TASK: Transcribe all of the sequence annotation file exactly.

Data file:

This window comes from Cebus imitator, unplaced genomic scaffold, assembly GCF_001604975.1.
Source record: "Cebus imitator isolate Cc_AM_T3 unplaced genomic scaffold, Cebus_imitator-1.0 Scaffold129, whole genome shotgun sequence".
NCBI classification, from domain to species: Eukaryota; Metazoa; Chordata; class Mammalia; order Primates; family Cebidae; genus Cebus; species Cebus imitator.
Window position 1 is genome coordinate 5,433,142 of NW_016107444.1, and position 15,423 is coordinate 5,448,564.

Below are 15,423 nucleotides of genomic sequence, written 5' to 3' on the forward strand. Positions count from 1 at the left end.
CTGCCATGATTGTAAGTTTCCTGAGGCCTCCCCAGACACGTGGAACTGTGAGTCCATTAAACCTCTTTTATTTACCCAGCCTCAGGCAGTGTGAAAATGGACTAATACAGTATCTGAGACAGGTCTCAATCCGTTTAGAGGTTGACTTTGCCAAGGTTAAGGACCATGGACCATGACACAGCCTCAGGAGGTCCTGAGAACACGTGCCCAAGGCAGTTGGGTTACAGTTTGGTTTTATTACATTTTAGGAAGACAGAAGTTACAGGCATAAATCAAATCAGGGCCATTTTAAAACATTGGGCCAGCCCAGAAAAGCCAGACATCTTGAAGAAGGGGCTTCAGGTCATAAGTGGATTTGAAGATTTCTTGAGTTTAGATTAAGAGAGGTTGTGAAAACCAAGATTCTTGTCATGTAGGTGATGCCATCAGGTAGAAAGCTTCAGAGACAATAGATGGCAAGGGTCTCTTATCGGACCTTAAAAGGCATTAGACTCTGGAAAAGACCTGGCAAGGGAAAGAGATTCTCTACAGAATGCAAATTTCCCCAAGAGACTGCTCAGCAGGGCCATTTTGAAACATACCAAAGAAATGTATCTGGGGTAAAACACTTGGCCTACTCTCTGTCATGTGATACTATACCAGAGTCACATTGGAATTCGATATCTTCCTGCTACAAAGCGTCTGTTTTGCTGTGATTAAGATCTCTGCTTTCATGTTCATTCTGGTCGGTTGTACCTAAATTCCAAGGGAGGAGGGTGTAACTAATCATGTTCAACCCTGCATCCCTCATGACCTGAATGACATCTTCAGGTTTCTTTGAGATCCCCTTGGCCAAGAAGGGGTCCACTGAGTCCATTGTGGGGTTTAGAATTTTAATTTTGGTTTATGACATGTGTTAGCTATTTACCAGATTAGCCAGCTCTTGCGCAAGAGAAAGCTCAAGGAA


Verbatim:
This window comes from Cebus imitator, unplaced genomic scaffold, assembly GCF_001604975.1.
Source record: "Cebus imitator isolate Cc_AM_T3 unplaced genomic scaffold, Cebus_imitator-1.0 Scaffold129, whole genome shotgun sequence".
NCBI classification, from domain to species: Eukaryota; Metazoa; Chordata; class Mammalia; order Primates; family Cebidae; genus Cebus; species Cebus imitator.
Window position 1 is genome coordinate 5,433,142 of NW_016107444.1, and position 15,423 is coordinate 5,448,564.

Below are 15,423 nucleotides of genomic sequence, written 5' to 3' on the forward strand. Positions count from 1 at the left end.
CTGCCATGATTGTAAGTTTCCTGAGGCCTCCCCAGACACGTGGAACTGTGAGTCCATTAAACCTCTTTTATTTACCCAGCCTCAGGCAGTGTGAAAATGGACTAATACAGTATCTGAGACAGGTCTCAATCCGTTTAGAGGTTGACTTTGCCAAGGTTAAGGACCATGGACCATGACACAGCCTCAGGAGGTCCTGAGAACACGTGCCCAAGGCAGTTGGGTTACAGTTTGGTTTTATTACATTTTAGGAAGACAGAAGTTACAGGCATAAATCAAATCAGGGCCATTTTAAAACATTGGGCCAGCCCAGAAAAGCCAGACATCTTGAAGAAGGGGCTTCAGGTCATAAGTGGATTTGAAGATTTCTTGAGTTTAGATTAAGAGAGGTTGTGAAAACCAAGATTCTTGTCATGTAGGTGATGCCATCAGGTAGAAAGCTTCAGAGACAATAGATGGCAAGGGTCTCTTATCGGACCTTAAAAGGCATTAGACTCTGGAAAAGACCTGGCAAGGGAAAGAGATTCTCTACAGAATGCAAATTTCCCCAAGAGACTGCTCAGCAGGGCCATTTTGAAACATACCAAAGAAATGTATCTGGGGTAAAACACTTGGCCTACTCTCTGTCATGTGATACTATACCAGAGTCACATTGGAATTCGATATCTTCCTGCTACAAAGCGTCTGTTTTGCTGTGATTAAGATCTCTGCTTTCATGTTCATTCTGGTCGGTTGTACCTAAATTCCAAGGGAGGAGGGTGTAACTAATCATGTTCAACCCTGCATCCCTCATGACCTGAATGACATCTTCAGGTTTCTTTGAGATCCCCTTGGCCAAGAAGGGGTCCACTGAGTCCATTGTGGGGTTTAGAATTTTAATTTTGGTTTATGACATGTGTTAGCTATTTACCAGATTAGCCAGCTCTTGCGCAAGAGAAAGCTCAAGGAA